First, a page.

"Well, I dressed and I went down. It was getting on for eleven o'clock as I went through the hall, and there were a good many people there, and the sun was shining in on them from the big windows. It made them look bright and rich—even, the doddering old Duchess, who had an ear-trumpet up and was being shouted to by my friend Miss Gregory. I felt weak in the knees at the sight of them loafing about there, so safe and comfortable and careless. Miss Gregory gave me a smile and a nod, and the porter gave me an envelope—my bill! I slit it open and looked at the total—four hundred and seventeen marks. On my word, I had to catch my breath and hold it for fear I should laugh out loud and get the whole business over there and then; it seemed the easiest way out of it. But, instead, I just handed it back to the porter.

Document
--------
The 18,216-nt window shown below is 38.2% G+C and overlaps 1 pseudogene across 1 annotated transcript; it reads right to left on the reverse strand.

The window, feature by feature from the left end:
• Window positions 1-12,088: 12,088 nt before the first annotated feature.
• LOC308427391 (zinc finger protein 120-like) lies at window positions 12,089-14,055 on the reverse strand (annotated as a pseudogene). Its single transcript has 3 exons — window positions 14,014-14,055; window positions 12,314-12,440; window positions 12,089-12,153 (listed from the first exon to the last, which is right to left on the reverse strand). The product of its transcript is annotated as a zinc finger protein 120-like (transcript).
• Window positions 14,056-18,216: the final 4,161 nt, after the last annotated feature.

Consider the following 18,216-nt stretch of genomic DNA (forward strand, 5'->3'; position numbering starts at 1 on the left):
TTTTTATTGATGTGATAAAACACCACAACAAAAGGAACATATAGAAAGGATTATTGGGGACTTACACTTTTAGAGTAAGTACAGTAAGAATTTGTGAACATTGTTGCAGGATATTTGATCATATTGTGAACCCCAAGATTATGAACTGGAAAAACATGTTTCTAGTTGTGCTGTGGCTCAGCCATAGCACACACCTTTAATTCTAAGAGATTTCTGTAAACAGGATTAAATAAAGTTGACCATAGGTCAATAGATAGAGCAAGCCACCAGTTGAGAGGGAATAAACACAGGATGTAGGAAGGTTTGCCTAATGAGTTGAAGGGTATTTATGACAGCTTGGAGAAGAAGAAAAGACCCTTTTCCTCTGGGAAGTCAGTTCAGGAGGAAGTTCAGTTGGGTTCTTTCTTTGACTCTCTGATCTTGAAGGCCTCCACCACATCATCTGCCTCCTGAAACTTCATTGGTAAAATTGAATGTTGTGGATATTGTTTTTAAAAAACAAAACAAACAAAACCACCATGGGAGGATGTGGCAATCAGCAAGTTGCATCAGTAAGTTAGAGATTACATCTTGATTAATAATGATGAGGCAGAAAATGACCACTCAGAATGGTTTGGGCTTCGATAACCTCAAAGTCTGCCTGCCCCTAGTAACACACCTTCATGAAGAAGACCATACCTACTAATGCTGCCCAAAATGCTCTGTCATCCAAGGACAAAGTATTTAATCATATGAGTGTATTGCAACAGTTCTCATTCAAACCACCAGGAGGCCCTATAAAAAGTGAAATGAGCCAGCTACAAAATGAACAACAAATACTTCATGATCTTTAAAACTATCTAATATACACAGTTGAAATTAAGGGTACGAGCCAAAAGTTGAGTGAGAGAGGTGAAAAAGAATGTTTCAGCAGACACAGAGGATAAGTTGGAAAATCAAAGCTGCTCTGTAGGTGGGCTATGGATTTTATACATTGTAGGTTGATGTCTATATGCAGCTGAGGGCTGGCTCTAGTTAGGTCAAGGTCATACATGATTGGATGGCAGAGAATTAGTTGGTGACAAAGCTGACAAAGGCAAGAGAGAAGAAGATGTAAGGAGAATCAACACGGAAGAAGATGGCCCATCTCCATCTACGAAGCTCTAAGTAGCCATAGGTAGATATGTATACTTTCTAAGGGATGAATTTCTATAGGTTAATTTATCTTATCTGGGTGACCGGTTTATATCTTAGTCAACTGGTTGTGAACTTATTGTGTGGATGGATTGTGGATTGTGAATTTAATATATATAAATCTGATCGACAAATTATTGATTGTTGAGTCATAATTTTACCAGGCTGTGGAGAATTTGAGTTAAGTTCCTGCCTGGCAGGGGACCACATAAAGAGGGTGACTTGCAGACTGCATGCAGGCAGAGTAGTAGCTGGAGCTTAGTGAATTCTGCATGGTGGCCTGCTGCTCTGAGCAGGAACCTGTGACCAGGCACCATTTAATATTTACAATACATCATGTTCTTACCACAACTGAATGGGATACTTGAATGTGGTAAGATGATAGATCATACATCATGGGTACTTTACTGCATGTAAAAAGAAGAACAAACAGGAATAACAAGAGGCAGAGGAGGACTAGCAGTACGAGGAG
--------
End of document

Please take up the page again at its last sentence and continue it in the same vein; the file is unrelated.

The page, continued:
"'Give it to me when I come in,' I said.
"'Gewiss!' he said; but I fancied he was staring at me through his spectacles. Miss Gregory was, all the time.
"Somehow, that emptied the spirit out of me. I went out slow and dignified, but with the feeling that I had no chance; I was handicapped in the very doorway by four hundred and seventeen marks. It was n't fair; it did n't leave me time. I went out toward the busier streets, but there was no hope left in me. There's only one way a woman can scoop in money at short notice in a place like Berlin, and—well, when it came to that, I bought laudanum.